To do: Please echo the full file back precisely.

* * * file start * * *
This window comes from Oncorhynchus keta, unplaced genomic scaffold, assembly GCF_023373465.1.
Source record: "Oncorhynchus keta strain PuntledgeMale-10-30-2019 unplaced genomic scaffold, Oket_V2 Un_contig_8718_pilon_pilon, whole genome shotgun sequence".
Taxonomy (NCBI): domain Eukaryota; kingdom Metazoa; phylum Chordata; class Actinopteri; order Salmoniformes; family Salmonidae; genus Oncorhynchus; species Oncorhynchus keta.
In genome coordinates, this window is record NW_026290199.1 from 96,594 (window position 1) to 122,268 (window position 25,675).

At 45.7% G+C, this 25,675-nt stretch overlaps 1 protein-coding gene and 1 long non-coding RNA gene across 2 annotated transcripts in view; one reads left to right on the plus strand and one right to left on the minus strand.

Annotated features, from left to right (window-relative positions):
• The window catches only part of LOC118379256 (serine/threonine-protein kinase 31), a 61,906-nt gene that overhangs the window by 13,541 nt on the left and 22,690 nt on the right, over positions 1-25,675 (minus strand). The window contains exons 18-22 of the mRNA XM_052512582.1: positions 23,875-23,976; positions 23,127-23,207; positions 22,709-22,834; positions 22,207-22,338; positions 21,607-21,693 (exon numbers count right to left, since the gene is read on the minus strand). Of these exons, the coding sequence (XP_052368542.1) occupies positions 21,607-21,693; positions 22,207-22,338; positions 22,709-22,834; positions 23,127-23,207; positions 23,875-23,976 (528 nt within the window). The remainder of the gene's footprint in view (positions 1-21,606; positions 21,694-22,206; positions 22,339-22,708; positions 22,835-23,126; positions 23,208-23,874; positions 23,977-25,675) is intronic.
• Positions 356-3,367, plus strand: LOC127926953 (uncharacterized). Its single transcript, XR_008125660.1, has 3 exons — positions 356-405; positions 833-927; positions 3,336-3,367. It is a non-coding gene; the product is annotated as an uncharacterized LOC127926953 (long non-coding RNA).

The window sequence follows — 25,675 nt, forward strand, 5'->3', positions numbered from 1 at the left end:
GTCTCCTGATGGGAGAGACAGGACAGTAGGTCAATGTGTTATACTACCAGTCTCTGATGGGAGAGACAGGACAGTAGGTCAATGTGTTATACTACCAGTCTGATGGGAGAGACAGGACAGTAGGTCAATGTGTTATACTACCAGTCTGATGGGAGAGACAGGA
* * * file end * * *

This window comes from Oncorhynchus keta, unplaced genomic scaffold, assembly GCF_023373465.1.
Source record: "Oncorhynchus keta strain PuntledgeMale-10-30-2019 unplaced genomic scaffold, Oket_V2 Un_contig_8718_pilon_pilon, whole genome shotgun sequence".
Taxonomy (NCBI): domain Eukaryota; kingdom Metazoa; phylum Chordata; class Actinopteri; order Salmoniformes; family Salmonidae; genus Oncorhynchus; species Oncorhynchus keta.
In genome coordinates, this window is record NW_026290199.1 from 96,594 (window position 1) to 122,268 (window position 25,675).

At 45.7% G+C, this 25,675-nt stretch overlaps 1 protein-coding gene and 1 long non-coding RNA gene across 2 annotated transcripts in view; one reads left to right on the plus strand and one right to left on the minus strand.

Annotated features, from left to right (window-relative positions):
• The window catches only part of LOC118379256 (serine/threonine-protein kinase 31), a 61,906-nt gene that overhangs the window by 13,541 nt on the left and 22,690 nt on the right, over positions 1-25,675 (minus strand). The window contains exons 18-22 of the mRNA XM_052512582.1: positions 23,875-23,976; positions 23,127-23,207; positions 22,709-22,834; positions 22,207-22,338; positions 21,607-21,693 (exon numbers count right to left, since the gene is read on the minus strand). Of these exons, the coding sequence (XP_052368542.1) occupies positions 21,607-21,693; positions 22,207-22,338; positions 22,709-22,834; positions 23,127-23,207; positions 23,875-23,976 (528 nt within the window). The remainder of the gene's footprint in view (positions 1-21,606; positions 21,694-22,206; positions 22,339-22,708; positions 22,835-23,126; positions 23,208-23,874; positions 23,977-25,675) is intronic.
• Positions 356-3,367, plus strand: LOC127926953 (uncharacterized). Its single transcript, XR_008125660.1, has 3 exons — positions 356-405; positions 833-927; positions 3,336-3,367. It is a non-coding gene; the product is annotated as an uncharacterized LOC127926953 (long non-coding RNA).

The window sequence follows — 25,675 nt, forward strand, 5'->3', positions numbered from 1 at the left end:
GTCTCCTGATGGGAGAGACAGGACAGTAGGTCAATGTGTTATACTACCAGTCTCTGATGGGAGAGACAGGACAGTAGGTCAATGTGTTATACTACCAGTCTGATGGGAGAGACAGGACAGTAGGTCAATGTGTTATACTACCAGTCTGATGGGAGAGACAGGA